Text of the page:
In each case, ensure that the gatekeeper at each possible address for service knows how to identify a relevant document and what they are supposed to do with it. Most likely that will be to send it to the person (unless they ARE that person) whose responsibility it is to oversee or action the necessary response. That might be a claims manager, a contract administrator, a project leader or someone else entirely.

If the document arrives by delivery or post, the gatekeeper should also note the receipt date on the document to avoid any chance of confusion later.

This needs to happen quickly. Whether it’s your receptionist opening the mail or your accountant at your registered office, documents served on your company should be identified and passed to the right person within 1 business day of arrival. With contracts out there that require responses within tight deadlines, anything longer isn’t really acceptable.

Because of the sheer array of potential documents that can be received, it’s also worth having an “I’m not sure what this is” procedure of some sort… even if it’s as simple as asking someone else or just giving us a call and asking.

3 – Who’s In Charge of Dealing with It?

So the gatekeeper has done their job, received and identified the document and sent it to the right person.

What’s next?

Depending on the document, the next steps might include:

  • Determining if a response is needed or, if not, whether any internal action is required;
  • If needed, diarising the date for response in the calendar of ALL relevant people;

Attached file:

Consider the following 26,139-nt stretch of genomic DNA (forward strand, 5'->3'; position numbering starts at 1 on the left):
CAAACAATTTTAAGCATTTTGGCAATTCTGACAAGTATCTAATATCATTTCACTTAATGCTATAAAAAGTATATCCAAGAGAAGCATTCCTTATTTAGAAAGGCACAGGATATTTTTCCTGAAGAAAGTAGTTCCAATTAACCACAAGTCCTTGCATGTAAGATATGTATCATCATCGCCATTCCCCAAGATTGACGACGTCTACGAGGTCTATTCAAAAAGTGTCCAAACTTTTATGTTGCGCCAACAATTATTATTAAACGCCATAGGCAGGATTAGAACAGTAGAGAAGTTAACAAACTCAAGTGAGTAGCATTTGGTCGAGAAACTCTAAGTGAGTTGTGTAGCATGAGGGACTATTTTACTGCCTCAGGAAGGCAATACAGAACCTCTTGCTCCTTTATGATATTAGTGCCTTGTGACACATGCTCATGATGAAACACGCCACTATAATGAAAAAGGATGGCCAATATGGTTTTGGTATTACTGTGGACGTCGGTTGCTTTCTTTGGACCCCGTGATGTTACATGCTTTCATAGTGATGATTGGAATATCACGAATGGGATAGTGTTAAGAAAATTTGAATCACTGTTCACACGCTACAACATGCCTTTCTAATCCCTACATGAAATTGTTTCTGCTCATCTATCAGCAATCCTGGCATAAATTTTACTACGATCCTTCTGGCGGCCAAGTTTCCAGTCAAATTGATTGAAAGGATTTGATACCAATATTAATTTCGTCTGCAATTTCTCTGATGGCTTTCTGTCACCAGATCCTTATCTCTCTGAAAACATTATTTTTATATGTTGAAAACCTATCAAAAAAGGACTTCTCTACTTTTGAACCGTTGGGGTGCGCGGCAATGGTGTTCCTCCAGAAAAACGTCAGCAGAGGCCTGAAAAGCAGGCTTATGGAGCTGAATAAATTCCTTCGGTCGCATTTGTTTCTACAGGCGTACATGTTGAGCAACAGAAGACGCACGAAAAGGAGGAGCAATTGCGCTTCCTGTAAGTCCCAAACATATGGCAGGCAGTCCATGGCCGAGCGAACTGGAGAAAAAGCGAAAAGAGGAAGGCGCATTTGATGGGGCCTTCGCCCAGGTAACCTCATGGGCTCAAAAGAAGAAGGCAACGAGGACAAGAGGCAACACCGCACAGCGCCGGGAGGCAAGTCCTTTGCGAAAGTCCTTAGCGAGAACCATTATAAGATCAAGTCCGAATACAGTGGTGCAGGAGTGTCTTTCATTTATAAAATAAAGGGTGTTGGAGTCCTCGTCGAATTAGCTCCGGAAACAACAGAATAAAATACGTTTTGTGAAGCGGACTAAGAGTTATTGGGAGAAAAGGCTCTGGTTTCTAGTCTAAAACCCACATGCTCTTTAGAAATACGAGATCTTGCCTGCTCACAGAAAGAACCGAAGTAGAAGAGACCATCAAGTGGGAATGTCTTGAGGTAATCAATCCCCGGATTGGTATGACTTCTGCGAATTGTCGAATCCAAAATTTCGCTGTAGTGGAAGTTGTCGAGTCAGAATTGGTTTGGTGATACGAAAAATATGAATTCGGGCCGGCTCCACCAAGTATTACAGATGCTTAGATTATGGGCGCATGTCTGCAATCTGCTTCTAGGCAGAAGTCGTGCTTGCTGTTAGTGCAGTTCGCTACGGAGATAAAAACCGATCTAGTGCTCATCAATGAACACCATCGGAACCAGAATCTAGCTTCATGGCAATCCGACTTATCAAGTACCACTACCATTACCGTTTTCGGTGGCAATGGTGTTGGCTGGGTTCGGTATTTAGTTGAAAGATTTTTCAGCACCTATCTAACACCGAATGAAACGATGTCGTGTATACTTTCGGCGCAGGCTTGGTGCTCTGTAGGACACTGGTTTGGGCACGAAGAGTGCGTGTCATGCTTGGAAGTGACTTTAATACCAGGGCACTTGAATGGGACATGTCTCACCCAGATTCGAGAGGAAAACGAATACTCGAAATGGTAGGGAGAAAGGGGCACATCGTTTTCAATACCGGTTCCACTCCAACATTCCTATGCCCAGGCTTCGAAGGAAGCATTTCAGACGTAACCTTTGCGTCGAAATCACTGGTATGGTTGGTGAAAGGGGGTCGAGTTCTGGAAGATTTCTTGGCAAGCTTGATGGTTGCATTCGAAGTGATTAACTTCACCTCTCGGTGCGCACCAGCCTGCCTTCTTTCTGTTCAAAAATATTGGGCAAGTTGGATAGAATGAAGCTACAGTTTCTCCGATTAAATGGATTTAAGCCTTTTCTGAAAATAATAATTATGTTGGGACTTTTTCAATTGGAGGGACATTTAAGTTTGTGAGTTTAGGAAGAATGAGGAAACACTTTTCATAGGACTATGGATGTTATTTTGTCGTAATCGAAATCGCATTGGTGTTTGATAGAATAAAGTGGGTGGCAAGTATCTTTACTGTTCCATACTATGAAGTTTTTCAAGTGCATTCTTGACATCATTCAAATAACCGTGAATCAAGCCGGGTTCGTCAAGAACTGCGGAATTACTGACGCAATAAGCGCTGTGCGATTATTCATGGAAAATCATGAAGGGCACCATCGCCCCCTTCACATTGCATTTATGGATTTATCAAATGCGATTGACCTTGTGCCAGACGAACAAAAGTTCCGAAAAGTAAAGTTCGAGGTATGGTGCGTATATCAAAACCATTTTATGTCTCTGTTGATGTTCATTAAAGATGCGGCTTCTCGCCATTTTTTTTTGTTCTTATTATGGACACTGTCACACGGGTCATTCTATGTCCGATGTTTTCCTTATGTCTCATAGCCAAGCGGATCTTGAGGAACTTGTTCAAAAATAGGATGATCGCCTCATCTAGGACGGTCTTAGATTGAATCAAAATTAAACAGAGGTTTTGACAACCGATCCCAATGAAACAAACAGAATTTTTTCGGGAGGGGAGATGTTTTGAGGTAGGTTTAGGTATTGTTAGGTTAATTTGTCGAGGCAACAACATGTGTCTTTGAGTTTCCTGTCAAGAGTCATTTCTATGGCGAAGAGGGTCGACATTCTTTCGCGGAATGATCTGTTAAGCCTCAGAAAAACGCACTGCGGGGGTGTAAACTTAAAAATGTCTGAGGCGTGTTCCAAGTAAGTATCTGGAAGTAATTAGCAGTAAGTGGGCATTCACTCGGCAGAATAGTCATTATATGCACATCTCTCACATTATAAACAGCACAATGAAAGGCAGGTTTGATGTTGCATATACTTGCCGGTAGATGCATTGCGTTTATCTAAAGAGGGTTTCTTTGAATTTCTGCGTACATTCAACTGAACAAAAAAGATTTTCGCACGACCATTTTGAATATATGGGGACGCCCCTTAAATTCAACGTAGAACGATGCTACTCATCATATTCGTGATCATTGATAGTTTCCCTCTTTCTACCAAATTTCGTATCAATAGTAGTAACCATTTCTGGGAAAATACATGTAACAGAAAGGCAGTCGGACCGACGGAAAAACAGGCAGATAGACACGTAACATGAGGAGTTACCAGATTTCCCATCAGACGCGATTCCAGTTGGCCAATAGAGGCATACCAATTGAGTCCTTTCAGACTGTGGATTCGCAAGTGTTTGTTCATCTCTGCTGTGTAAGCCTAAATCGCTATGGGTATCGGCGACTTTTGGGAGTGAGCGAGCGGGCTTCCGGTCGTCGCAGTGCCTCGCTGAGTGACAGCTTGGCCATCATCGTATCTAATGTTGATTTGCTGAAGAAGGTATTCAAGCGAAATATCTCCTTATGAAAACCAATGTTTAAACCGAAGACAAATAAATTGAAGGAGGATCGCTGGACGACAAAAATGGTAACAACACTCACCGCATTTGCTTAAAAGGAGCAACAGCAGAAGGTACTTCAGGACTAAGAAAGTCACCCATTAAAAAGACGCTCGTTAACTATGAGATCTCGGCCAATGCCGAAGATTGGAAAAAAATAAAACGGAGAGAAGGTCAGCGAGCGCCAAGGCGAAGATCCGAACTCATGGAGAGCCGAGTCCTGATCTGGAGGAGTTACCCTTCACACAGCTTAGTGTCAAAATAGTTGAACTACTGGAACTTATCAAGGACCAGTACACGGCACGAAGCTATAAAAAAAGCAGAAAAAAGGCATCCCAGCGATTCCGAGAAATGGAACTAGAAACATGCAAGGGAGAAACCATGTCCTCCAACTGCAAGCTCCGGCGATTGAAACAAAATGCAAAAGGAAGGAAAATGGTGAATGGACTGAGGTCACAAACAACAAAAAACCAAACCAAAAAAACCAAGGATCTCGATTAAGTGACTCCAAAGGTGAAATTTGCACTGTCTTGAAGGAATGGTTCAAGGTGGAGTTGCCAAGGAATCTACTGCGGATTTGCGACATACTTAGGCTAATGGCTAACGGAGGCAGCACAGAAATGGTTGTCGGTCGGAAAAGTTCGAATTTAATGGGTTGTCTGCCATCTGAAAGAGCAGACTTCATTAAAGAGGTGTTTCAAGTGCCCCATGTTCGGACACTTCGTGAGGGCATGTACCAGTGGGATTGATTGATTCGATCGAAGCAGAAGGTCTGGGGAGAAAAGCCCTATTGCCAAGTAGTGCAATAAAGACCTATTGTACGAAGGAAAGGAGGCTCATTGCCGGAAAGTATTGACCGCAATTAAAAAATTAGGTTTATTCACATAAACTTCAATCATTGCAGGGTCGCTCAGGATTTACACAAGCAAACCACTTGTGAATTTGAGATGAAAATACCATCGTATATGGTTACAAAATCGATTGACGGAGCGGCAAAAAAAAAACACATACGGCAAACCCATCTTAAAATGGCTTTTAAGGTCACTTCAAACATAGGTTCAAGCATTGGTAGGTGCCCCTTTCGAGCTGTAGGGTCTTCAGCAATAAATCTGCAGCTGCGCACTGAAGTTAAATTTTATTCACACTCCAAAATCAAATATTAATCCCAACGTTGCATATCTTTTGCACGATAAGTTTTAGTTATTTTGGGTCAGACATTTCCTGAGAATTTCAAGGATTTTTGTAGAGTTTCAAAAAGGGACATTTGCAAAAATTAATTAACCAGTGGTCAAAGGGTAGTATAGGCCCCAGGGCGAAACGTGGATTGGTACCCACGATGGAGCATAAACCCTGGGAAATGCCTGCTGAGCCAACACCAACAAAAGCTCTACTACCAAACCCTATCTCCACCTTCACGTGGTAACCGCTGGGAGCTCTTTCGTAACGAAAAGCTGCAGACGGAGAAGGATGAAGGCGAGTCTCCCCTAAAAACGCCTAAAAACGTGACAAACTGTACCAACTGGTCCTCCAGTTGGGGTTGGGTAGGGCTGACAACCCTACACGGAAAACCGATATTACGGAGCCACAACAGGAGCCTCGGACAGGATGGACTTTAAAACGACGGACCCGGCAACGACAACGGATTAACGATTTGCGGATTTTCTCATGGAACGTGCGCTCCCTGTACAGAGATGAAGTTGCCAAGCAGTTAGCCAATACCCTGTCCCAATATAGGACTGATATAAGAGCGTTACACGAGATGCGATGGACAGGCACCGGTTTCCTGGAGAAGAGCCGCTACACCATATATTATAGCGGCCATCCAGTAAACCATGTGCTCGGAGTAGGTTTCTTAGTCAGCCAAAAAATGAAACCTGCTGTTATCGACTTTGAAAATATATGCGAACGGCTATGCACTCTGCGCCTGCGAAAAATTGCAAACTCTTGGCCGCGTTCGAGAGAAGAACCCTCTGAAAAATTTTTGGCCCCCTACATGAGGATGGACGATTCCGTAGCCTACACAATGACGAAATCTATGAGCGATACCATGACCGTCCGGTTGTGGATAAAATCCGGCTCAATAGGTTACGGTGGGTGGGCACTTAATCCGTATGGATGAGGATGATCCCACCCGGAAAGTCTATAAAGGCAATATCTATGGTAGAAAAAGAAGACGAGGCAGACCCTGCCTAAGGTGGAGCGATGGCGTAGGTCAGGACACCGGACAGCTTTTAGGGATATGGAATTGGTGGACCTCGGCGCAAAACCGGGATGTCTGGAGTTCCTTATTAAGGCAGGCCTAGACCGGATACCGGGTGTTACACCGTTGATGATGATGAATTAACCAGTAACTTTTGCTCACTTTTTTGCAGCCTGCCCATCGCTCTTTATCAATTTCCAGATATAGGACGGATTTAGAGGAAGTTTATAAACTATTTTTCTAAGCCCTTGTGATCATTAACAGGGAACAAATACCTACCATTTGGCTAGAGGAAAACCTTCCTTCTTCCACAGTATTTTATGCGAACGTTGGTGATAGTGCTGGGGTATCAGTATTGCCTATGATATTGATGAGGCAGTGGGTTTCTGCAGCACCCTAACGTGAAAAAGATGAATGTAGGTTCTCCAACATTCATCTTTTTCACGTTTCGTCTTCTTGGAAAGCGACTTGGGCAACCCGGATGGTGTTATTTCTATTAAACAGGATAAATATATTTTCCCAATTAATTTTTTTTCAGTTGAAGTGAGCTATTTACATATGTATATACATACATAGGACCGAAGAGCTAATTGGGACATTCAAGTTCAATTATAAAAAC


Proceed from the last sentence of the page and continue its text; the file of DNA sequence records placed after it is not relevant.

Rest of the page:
• Assessing the resources (including human resources, legal advice, other external consultants) required;
  • Giving clear directions and instructions/requests to those whose input is needed for a response, including a deadline for their input to ensure that a response can be sent in time; and
  • Inevitably, following up on the above or clarifying issues when finalising the response.

4 – Finalising The Response Itself

Responding to documents served on you might be as simple as noting the contents and filing the document away.

Or it might require the mobilisation of a large team to deal with complex issues.

It is worth asking these questions to ensure that the quality of any response is maintained:

  • What governs the contents of the response? Is it the contract, a piece of legislation, something else entirely? Have you specifically checked that source to ensure that the response complies with its own requirements?
  • Does the response communicate clearly what it needs to communicate?
  • Where does the response need to be served and have arrangements been made for it to be properly served within the required time?
  • Who, if anyone, needs to sign the response? Are they available?

Dealing with Service Done Right

If you can get these 4 steps fully integrated through all parts of your organisation, then you run the best chance of minimising risks when served with documents and ensuring a timely and effective response.

So take a few minutes, sit down with your team, and decide:

  • Where are your primary service nodes;
  • Who is the gatekeeper for those nodes and are they on top of their role when it comes to service;
  • Is the internal process of responsibility for responding to served documents working effectively? Are response timeframes regularly met?
  • Are the documents being served in response achieving their desired outcome and complying with the relevant rules and clauses?

If you can nail these four main elements, you’re well on your way.

Need help designing your system or training your team? Reach out and we’d be happy to help.